If you don’t write you might not understand this, but for us meeting new characters is terribly exciting. We’ll be working together, after all, often for several years and it’s exciting to see how they develop and grow during that time.

New Ideas

The feeling only a new idea can bring is amazing, motivating, and feels like a fire that’s been ignited inside me and that’s burning its way through me. It makes my heart race and my mind leap. New ideas are full of opportunity, possibility, and they can still grow into any direction. It’s where the story itself is born and shaped – and we can take it anywhere (the promise of a new notebook if the idea stays exciting is pretty good, too – did I mention I’m obsessed with stationery?)

Creating a World

Come on. Do I need to say more? I create a whole world! From scratch! Who wouldn’t find this exciting? A whole new world, with its own magic system, its own religions, races, superstitions, beliefs, legal systems, countries-

I never said it was a small job, or an easy one. Creating a world that doesn’t exist isn’t simple, and a lot of thought needs to be invested if you want to do it well. If I’ve learned one thing from reading reviews, even on very popular books, it’s that people can smell lazy world building before they’ve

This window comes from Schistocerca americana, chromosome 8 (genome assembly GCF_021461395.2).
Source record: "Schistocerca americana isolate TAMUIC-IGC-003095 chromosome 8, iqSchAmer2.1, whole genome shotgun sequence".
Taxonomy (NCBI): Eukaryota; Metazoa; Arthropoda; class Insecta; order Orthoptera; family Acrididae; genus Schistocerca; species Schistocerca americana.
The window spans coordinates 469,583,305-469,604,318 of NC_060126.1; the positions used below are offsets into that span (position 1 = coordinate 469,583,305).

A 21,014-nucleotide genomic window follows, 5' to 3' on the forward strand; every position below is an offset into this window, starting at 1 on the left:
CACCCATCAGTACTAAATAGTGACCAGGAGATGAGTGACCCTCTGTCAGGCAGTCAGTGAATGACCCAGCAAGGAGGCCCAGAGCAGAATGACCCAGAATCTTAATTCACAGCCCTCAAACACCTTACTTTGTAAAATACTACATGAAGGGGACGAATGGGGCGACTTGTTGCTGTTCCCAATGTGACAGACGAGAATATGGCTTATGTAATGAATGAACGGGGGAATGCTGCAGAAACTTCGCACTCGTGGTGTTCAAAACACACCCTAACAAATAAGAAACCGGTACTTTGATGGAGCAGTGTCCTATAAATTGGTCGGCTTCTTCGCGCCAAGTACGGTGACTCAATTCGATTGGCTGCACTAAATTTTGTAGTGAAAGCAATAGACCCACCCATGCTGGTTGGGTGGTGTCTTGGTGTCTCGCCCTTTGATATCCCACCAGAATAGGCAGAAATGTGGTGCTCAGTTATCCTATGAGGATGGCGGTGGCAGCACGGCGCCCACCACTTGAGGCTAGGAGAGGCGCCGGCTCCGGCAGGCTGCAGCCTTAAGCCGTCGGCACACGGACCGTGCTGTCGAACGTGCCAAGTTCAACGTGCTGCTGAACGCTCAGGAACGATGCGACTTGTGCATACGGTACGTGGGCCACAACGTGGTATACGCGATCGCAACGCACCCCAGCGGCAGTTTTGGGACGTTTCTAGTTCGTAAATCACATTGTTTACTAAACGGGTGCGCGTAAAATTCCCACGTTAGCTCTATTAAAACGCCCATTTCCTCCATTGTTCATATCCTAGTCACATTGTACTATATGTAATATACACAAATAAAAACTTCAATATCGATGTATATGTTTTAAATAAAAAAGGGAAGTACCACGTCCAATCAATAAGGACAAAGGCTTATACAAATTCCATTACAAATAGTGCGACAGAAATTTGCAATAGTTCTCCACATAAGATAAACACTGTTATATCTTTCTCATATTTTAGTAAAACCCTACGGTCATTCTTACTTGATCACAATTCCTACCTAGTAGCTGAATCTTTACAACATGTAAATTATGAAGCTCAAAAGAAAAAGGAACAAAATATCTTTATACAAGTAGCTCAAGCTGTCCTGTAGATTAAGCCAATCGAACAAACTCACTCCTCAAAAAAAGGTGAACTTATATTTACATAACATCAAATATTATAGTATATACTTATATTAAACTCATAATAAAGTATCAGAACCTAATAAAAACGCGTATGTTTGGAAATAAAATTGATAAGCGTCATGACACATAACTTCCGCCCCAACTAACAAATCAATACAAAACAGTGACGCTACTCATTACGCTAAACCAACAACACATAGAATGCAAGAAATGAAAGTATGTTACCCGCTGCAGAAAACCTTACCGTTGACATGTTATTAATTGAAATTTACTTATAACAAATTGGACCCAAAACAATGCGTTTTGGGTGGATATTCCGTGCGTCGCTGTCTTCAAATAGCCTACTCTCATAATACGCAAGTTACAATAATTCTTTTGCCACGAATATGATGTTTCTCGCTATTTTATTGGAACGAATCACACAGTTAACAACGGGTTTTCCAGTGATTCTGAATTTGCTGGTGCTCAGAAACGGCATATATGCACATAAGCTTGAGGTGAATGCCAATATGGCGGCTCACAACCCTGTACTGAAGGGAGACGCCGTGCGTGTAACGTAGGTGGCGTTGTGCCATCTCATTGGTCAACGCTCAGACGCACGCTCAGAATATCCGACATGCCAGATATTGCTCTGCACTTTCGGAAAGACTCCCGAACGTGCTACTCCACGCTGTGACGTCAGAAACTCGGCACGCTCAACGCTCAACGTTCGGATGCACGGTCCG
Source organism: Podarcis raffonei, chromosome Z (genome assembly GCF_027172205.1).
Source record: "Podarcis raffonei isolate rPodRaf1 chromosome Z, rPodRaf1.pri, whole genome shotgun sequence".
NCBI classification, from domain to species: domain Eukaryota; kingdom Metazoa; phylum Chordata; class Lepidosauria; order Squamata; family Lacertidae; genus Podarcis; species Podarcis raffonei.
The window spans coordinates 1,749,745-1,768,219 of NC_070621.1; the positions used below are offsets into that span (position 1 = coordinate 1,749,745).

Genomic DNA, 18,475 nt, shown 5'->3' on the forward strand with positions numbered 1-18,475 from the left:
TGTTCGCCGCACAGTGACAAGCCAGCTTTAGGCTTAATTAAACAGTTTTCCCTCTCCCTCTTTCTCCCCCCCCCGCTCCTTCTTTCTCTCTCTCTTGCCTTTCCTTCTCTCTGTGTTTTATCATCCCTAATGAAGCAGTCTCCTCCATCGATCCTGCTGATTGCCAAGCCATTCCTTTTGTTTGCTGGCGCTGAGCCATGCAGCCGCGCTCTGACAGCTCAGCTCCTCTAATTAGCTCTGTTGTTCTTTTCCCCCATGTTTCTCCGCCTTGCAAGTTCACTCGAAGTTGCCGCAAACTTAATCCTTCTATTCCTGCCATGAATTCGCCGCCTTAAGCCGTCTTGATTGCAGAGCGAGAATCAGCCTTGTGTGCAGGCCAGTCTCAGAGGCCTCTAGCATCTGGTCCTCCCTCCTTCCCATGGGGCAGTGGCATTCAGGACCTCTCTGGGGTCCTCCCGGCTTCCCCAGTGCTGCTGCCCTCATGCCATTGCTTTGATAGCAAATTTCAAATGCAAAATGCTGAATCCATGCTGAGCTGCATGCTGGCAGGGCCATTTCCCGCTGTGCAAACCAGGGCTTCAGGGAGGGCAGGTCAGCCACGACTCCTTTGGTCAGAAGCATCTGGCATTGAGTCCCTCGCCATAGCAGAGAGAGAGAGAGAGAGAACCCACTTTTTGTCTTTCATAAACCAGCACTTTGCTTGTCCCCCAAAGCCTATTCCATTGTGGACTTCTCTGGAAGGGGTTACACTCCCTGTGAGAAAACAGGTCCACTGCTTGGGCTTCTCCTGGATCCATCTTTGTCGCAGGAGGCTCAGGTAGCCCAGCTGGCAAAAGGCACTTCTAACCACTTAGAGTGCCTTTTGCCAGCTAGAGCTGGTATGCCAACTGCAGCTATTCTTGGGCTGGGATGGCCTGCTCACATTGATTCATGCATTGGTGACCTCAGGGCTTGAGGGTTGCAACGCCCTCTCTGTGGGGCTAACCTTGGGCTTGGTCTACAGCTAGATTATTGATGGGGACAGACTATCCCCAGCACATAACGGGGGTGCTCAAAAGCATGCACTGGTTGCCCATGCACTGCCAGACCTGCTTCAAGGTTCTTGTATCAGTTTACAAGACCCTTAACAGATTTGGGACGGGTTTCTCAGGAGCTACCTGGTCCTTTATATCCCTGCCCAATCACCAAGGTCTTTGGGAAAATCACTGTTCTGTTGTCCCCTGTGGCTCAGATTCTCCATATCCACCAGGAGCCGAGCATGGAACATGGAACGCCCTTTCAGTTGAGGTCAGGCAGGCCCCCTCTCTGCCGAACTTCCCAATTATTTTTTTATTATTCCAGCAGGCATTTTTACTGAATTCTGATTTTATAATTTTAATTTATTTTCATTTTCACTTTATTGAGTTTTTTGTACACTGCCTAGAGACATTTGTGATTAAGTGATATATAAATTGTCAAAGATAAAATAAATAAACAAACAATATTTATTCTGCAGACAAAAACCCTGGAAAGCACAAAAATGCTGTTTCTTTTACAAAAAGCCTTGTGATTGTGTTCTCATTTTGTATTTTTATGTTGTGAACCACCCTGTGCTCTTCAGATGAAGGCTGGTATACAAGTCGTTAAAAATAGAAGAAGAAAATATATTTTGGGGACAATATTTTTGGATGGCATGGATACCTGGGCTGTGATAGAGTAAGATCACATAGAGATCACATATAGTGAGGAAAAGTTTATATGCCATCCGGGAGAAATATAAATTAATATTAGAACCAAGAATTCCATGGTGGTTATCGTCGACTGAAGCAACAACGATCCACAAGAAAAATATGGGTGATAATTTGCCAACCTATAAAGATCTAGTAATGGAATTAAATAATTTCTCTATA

finished reading the first chapter. While a lacking world might not put them off completely, it might still sour the experience for them. Do I need to say more? World-building is important. And exciting.

Research

I’ve learned so much since I’ve started writing my book, and most of it I didn’t expect. Did you know that Lady Fern can be used to calm and heal cuts, burns and other minor injuries? Or that the Incas treated their children extremely well before they sacrificed them? Or that the Hawaiians used to have rather cruel human sacrifice traditions?

I do most of my research as I write and edit. You never know when things pop up that you need to look into, and I’ve learned a lot that way. Most of it I won’t be able to apply in everyday life, but I love knowledge and the research I get to do is fascinating.

The Edit

This is the part a lot of writers dread. Writing the first draft is exciting, but the edit is where we take it apart. Most of us will take time away from our draft before we start editing – some take only a handful of weeks, others take at least six months. I took one month away from mine before I started editing.